Donald Trump and Hassan Rouhani back away from talks as US is 'locked and loaded' after Saudi oil attack

Smoke from a fire at the Abqaiq oil processing facility fills the skyline, in Buqyaq, Saudi Arabia. – Al-Arabiya

US President Donald Trump and Iranian counterpart Hassan Rouhani appeared to back away from the prospect of talks on Monday, after an attack on a Saudi Arabian oil facility blamed on Tehran sent oil prices soaring.

crippling production. ” data-reactid=”18″>Missiles hit vital infrastructure at Saudi’s Abqaiq petroleum processing plant – the world’s largest – on Saturday, crippling production. 

The Trump administration had said the president would be willing to meet Mr Rouhani without conditions, but he appeared on Sunday night to talk down the possibility in light of developments.

“The Fake News is saying that I am willing to meet with Iran, ‘No Conditions.’ That is an incorrect statement,” he tweeted.

A satellite image shows an apparent drone strike on an Aramco oil facility in Saudi Arabia Credit: Planet Labs

Abbas Mousavi, Iran’s foreign ministry spokesman, meanwhile, said there would be no meeting between the pair on the sidelines of the UN General Assembly later in September. 

The US president did not mention Iran, but wrote that he had “reason to believe that we know the culprit”.

“[We] are locked and loaded depending on verification, but are waiting to hear from the Kingdom [of Saudi Arabia] as to who they believe was the cause of this attack and under what terms we would proceed!,” Mr Trump tweeted.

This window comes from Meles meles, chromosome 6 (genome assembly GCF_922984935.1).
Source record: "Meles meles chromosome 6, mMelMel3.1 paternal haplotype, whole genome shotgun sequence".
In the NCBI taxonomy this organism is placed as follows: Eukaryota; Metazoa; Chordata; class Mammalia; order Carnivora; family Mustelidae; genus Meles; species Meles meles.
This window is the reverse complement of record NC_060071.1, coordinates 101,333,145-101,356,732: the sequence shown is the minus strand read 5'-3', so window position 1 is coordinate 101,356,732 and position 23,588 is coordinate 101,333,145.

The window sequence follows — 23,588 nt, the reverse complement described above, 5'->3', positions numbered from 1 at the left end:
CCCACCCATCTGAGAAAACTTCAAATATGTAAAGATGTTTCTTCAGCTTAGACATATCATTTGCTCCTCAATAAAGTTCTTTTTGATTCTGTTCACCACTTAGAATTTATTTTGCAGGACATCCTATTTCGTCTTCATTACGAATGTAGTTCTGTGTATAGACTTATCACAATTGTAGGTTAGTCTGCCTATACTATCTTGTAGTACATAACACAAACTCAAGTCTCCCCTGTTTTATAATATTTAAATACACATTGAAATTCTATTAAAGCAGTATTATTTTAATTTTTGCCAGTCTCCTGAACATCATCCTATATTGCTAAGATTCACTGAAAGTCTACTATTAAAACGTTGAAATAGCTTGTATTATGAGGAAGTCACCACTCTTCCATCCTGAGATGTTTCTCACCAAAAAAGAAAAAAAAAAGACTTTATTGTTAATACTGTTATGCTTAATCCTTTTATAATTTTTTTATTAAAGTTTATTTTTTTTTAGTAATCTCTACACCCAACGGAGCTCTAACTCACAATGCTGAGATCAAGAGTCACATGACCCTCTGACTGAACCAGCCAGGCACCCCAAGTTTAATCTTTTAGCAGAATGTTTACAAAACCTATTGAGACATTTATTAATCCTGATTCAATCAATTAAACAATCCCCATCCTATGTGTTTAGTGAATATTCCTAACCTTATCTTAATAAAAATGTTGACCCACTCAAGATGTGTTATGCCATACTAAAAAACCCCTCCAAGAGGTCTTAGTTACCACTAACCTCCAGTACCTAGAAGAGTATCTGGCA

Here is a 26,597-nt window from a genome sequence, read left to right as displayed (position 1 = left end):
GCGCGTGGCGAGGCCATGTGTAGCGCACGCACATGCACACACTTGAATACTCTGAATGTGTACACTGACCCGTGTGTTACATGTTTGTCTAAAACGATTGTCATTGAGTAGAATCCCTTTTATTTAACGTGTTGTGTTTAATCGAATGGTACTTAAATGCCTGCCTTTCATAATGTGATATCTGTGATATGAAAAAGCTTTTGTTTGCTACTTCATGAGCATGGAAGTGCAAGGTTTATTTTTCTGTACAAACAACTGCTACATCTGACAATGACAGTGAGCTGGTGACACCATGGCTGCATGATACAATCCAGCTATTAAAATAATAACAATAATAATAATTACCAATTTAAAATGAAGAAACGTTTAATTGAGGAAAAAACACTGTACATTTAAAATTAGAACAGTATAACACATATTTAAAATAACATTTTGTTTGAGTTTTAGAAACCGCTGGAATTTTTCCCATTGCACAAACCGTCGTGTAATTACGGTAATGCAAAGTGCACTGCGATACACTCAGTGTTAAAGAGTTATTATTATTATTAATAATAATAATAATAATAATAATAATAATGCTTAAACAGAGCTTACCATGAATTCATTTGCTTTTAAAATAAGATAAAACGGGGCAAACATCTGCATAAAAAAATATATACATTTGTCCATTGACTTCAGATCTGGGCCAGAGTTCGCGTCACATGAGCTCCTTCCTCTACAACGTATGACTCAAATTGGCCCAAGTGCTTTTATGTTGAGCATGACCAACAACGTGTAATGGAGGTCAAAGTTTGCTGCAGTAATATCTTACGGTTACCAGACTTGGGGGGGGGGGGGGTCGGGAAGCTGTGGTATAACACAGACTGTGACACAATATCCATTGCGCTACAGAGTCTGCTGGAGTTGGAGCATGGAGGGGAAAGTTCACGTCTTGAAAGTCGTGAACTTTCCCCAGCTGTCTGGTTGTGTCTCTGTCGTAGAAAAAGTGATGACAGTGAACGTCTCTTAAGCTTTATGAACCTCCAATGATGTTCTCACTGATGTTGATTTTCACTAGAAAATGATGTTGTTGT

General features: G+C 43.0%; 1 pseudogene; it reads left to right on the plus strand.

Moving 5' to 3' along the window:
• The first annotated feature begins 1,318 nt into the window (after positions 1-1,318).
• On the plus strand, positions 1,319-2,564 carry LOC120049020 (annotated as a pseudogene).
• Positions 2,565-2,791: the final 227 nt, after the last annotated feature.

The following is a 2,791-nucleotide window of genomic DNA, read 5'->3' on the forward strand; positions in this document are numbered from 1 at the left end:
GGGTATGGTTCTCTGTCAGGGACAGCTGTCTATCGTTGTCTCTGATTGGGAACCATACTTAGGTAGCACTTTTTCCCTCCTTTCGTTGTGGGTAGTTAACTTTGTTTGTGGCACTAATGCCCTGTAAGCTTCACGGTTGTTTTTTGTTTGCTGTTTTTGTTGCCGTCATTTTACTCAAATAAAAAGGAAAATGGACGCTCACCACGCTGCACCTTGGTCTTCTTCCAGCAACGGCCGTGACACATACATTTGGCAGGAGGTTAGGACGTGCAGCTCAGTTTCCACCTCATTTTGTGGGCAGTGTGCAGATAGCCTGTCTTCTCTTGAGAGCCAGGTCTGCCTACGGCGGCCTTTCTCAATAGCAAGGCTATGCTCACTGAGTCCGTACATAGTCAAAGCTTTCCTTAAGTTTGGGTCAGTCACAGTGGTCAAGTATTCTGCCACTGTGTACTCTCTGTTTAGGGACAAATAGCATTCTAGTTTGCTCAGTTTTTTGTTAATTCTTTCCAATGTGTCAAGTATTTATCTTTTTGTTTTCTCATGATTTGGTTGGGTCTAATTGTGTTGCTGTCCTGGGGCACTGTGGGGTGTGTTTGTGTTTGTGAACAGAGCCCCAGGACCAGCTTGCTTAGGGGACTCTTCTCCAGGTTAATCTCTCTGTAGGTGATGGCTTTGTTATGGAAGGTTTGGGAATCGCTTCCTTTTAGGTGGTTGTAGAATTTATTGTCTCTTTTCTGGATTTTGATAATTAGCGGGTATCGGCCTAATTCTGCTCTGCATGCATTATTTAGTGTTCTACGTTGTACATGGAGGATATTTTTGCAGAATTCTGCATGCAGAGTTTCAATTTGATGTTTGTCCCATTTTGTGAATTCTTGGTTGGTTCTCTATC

world’s daily crude oil production. ” data-reactid=”35″>Saturday’s attack halted production of 5.7 million barrels of crude a day, more than half of Saudi Arabia’s global daily exports and more than 5 per cent of the world’s daily crude oil production. 

At 5.7 million barrels of crude oil a day, the Saudi disruption would be the greatest on record for world markets, according to figures from the Paris-based International Energy Agency. 

Talks now unlikely between US President Donald Trump and counterpart Hassan Rouhani

Riyadh said its stockpiles would keep global market supplied, but a regional source told the Telegraph the damage was so severe it could take months to resume normal output. 

The Houthis, a Shia group aligned with Iran fighting Saudi-backed forces in Yemen, claimed responsibility for the attack and said it had the oil field “locked in its crosshairs”.

However, experts and officials say it was unlikely to have been the Houthis, who lack the capability to carry out such a highly orchestrated attack on the kingdom.

“This wasn’t done by an amateur, to put it very mildly,” tweeted Carl Bildt, co-chair of the European Council on Foreign Relations . “It was a massive and highly sophisticated attack.”

A US official told ABC news that said Iran launched nearly a dozen cruise missiles and over 20 drones from its territory

“It was Iran. The Houthis are claiming credit for something they did not do,” they said. 

The US released satellite images and cited intelligence to back its claim that Iran was behind attacks on major Saudi oil facilities.

Smoke is seen following a fire at an Aramco factory in Abqaiq Credit: Reuters

There appeared to have been 19 surgical strikes on targets at the facility, which one official said had come from a west-north-west direction – not Houthi-controlled territory in Yemen, which lies to the south-west of the Saudi oil facilities.

They believed cruise-missiles were likely launched from either Iraq or Iran.

Iran called the US allegations “maximum lies.”

The attacks mark the most serious confrontation between rivals in the region and risks an all-out confrontation that would draw in their allies.

Mr Trump has said he does not want war with Iran, despite pursuing a “maximum pressure” policy towards the foe. The weekend attacks put pressure on Washington to come to the defence of the kingdom and risk confrontation with an unpredictable Tehran or look weak.